It is difficult to extract full sets of drawings from the factories beforementioned. They might be willing to issue a GAP (General Arrangement Plan) but I wonder if they are prepared to go any further and give a full set of frames, lines and construction.
Electricity is another subject. You need to produce a wiringplan too.
That might or might not be available.
Even for a secondhand boat of recent year of manufacture, I doubt you will find all the ites required very easy.
Add to this costs of travelling and inspection and all you gain buying outside the EU will be easily lost.

Buying a boat from inside EU is different cook. There, Sweden should comply to EU ruling. No specific barriers should occur.
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Old 04-09-2010, 04:47   #5
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I thought I would dig this thread back up as my mind is wandering back to Croatia as the early September weather in Stockholm is struggling to get above single figures.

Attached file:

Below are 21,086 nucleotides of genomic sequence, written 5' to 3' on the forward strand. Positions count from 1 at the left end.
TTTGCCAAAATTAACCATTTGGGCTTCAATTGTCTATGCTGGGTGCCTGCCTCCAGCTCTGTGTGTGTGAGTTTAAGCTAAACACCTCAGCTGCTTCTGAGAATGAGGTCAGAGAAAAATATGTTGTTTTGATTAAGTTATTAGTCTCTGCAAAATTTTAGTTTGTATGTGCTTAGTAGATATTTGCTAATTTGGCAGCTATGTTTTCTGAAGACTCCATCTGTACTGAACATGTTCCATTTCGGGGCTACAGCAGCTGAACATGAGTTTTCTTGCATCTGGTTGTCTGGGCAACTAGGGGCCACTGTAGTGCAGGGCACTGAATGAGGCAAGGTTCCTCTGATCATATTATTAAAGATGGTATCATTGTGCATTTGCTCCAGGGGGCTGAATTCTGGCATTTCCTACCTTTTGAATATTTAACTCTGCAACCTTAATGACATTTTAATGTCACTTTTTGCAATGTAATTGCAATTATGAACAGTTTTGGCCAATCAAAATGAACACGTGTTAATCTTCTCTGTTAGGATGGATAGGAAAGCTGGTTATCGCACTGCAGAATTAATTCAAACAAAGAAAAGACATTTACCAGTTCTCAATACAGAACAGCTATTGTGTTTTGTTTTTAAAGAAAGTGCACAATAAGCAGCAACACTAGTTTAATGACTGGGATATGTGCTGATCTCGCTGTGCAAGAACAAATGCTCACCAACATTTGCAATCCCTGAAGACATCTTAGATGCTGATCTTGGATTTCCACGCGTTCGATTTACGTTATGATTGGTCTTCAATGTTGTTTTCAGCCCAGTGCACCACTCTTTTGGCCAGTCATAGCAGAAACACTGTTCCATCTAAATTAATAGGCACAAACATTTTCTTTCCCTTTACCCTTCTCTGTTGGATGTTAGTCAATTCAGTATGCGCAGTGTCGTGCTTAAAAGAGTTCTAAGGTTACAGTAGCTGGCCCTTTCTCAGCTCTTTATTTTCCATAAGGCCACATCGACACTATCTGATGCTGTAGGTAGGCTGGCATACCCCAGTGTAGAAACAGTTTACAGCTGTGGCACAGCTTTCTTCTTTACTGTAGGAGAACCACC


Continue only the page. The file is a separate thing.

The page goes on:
My eventual plan or at least desire is to buy a boat I can take back to Australia in one or two years time.

I see that I can buy an un-taxed boat in Croatia and register it in Australia and not be liable to Croatian taxes. I also think there is no limit to how long I can keep it there.

If I understand it correctly, as an EU resident/citizen I can take the boat into the EU as long as it is exported within 30 days, so I could perhaps island hop through Greece on the way to Turkey or to drop it in at a Greek port for it to be shipped to Aus?

The Croatian season is much longer than here and there are direct flights which make long weekend sailing trips reasonably viable. I'm sure I could survive a summer or two restricted to Croatian waters and the Croatian prices make the exporting to Australia look a viable proposition. The costs of flying down a few times to inspect boats is no big deal as any break from Stockholm will be appreciated.

So it feels like buying in Croatia is not such a bad idea and not so complex if I never want to import it into the EU.

or am I missing something?
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Old 04-09-2010, 05:32   #6